insisting he could go down himself but,
like a frightened bullock refusing
the crush, his body wouldn’t move
from the spot where I used to sit
in the dark listening to rows in the kitchen
when my mother showed him the bill
from the shop. He stood at the top
of the stairs in a fever that came on him
as fast as nightfall in winter,
steep, narrow steps between him
and the ambulance ticking
outside the back door.
He stook there in checked pyjamas
and thick Wellington socks,
in the house where he was born
and had sworn he would never leave.
I held him from behind,
my brother in front
coaxing with a tenderness
I’d never seen between them,
come on Dad, just one step, one step.
Poetry Ireland Review Issue 121:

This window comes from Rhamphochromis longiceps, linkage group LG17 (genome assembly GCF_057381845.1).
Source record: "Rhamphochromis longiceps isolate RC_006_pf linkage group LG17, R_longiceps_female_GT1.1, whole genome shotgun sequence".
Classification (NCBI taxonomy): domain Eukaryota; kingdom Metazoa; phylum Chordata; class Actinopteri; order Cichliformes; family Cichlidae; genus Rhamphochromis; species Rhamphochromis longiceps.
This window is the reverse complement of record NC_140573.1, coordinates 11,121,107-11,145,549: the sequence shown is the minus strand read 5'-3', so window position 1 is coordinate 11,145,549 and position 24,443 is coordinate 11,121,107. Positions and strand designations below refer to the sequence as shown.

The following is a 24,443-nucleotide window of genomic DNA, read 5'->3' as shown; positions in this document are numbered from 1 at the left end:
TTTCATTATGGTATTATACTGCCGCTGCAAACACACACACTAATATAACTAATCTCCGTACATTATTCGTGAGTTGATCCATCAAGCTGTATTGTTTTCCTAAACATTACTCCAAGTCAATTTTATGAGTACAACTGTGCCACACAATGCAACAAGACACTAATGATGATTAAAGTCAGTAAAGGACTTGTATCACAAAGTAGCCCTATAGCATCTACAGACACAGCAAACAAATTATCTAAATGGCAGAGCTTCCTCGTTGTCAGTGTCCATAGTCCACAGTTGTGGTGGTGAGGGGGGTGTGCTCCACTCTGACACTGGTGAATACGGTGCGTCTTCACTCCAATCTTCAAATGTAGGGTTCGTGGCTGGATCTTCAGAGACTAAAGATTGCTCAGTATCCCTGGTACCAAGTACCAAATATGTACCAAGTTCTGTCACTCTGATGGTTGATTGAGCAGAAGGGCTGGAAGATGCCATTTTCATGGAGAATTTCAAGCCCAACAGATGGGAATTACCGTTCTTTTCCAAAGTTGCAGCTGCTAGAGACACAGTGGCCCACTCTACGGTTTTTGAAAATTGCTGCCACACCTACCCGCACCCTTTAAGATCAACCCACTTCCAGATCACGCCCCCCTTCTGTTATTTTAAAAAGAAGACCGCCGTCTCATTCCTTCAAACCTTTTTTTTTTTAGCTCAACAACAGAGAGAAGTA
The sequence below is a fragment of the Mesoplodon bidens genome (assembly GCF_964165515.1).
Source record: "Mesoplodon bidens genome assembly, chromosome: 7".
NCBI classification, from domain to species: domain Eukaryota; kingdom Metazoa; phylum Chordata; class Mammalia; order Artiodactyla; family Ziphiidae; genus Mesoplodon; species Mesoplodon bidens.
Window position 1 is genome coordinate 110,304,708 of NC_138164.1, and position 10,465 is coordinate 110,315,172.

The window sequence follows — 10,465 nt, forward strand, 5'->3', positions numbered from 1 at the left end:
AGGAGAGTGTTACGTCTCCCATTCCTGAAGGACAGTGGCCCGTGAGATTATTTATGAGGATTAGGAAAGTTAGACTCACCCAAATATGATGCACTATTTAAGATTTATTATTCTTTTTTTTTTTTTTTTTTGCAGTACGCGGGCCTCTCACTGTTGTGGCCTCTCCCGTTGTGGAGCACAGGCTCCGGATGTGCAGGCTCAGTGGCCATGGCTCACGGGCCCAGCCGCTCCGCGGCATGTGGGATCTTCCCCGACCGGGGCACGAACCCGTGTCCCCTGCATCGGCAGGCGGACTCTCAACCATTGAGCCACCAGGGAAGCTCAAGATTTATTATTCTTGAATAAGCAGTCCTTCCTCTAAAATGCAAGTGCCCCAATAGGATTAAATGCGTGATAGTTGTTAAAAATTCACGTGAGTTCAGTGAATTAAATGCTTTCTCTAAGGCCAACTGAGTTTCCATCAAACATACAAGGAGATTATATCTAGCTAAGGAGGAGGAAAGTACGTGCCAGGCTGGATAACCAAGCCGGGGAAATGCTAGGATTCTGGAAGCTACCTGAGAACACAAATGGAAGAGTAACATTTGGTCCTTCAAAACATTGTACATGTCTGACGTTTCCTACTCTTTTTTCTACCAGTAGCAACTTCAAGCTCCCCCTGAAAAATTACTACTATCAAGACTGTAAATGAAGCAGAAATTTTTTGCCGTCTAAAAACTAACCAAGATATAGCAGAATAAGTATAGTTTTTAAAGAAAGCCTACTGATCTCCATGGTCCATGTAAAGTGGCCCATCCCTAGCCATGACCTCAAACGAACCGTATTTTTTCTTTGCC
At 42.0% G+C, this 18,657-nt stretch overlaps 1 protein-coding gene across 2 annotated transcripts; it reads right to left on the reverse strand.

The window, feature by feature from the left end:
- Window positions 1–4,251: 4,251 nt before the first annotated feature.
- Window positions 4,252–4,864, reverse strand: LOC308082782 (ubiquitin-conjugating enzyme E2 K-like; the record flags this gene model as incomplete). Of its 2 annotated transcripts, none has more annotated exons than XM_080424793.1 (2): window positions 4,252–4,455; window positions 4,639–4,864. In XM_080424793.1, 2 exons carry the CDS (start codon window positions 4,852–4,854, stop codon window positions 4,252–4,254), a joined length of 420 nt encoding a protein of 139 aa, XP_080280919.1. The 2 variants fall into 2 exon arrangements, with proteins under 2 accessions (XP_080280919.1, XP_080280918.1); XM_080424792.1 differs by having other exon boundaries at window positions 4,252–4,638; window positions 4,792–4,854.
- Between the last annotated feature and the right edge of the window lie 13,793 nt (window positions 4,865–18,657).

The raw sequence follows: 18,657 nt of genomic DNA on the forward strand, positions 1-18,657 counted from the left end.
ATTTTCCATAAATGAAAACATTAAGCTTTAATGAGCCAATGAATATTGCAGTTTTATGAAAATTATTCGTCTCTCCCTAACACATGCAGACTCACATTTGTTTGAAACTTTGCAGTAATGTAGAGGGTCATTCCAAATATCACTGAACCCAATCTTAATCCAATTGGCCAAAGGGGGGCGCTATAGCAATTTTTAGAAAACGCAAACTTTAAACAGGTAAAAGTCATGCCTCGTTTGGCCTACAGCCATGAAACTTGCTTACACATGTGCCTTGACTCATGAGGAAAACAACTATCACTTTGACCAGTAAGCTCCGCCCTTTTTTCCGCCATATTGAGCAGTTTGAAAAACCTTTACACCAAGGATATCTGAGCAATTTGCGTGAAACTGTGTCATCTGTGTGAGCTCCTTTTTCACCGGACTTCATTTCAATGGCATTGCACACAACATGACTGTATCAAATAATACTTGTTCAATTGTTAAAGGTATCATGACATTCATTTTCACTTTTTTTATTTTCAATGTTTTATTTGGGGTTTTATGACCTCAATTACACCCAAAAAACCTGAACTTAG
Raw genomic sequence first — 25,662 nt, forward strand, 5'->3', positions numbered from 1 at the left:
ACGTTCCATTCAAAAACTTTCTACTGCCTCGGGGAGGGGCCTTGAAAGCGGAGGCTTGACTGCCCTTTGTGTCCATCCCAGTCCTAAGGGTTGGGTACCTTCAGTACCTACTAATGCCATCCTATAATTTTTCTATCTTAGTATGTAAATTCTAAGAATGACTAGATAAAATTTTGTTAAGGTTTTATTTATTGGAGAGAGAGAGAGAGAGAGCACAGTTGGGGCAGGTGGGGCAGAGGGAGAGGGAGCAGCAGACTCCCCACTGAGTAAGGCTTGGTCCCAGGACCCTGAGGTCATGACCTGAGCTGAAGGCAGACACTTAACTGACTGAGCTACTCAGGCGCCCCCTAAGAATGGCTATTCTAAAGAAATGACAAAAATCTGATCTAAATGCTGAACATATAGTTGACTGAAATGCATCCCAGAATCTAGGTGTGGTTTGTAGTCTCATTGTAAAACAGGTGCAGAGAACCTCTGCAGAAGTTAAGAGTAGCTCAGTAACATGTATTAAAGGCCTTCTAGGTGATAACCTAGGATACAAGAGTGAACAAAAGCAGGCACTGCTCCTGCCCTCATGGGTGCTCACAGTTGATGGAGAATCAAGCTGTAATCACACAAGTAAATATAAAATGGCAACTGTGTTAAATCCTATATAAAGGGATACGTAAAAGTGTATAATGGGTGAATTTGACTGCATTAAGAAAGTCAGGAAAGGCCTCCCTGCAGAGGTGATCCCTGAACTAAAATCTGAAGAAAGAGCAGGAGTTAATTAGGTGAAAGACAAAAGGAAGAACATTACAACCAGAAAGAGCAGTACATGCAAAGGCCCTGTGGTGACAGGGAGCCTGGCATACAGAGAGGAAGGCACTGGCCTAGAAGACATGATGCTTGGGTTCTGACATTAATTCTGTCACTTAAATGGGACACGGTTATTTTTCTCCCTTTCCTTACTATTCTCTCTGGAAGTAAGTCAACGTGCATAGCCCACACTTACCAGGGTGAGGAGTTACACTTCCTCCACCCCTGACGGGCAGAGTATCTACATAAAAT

Eavan Boland's first issue as editor of Poetry Ireland Review aims to encourage a conversation about poetry which is 'noisy and fractious certainly ... but a conversation nevertheless that can be thrilling in its reach and commitment'. There are new poems from Thomas McCarthy, Jean Bleakney, Wendy Holborow, Paul Perry, Aifric Mac Aodha, and many others, while the issue also includes work from Brigit Pegeen Kelly, with an accompanying essay on the poet by Eavan Boland. Eavan Boland also offers an introduction to the work of poet Solmaz Sharif, while there are reviews of the latest books from Simon Armitage, Peter Sirr, Lo Kwa Mei-en, and Vona Groarke, among others. PIR 121 also includes Theo Dorgan's elegiac tribute to his friend John Montague – a canonical poet, in contrast to the emerging poets Susannah Dickey, Conor Cleary and Majella Kelly, who contribute new work and will also read for the Poetry Ireland Introductions series as part of ILFD 2017.